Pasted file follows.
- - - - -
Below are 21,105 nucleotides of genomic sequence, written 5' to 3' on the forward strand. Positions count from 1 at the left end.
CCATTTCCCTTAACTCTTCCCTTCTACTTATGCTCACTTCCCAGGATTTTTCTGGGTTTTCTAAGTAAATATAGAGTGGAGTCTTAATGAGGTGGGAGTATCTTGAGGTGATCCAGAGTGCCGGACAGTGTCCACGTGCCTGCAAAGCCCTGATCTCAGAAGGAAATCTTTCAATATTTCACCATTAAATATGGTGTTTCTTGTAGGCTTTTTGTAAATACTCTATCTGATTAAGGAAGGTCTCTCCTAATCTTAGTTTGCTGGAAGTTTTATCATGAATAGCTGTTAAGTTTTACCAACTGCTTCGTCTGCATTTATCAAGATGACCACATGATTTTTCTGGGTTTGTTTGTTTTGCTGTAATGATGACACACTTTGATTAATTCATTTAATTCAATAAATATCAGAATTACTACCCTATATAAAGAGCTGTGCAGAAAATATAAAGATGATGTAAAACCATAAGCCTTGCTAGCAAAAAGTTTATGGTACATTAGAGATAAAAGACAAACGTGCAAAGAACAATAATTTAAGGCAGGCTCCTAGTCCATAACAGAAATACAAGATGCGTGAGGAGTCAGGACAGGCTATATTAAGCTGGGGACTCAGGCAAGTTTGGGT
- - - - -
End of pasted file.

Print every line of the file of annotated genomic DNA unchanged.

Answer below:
Below are 21,105 nucleotides of genomic sequence, written 5' to 3' on the forward strand. Positions count from 1 at the left end.
CCATTTCCCTTAACTCTTCCCTTCTACTTATGCTCACTTCCCAGGATTTTTCTGGGTTTTCTAAGTAAATATAGAGTGGAGTCTTAATGAGGTGGGAGTATCTTGAGGTGATCCAGAGTGCCGGACAGTGTCCACGTGCCTGCAAAGCCCTGATCTCAGAAGGAAATCTTTCAATATTTCACCATTAAATATGGTGTTTCTTGTAGGCTTTTTGTAAATACTCTATCTGATTAAGGAAGGTCTCTCCTAATCTTAGTTTGCTGGAAGTTTTATCATGAATAGCTGTTAAGTTTTACCAACTGCTTCGTCTGCATTTATCAAGATGACCACATGATTTTTCTGGGTTTGTTTGTTTTGCTGTAATGATGACACACTTTGATTAATTCATTTAATTCAATAAATATCAGAATTACTACCCTATATAAAGAGCTGTGCAGAAAATATAAAGATGATGTAAAACCATAAGCCTTGCTAGCAAAAAGTTTATGGTACATTAGAGATAAAAGACAAACGTGCAAAGAACAATAATTTAAGGCAGGCTCCTAGTCCATAACAGAAATACAAGATGCGTGAGGAGTCAGGACAGGCTATATTAAGCTGGGGACTCAGGCAAGTTTGGGT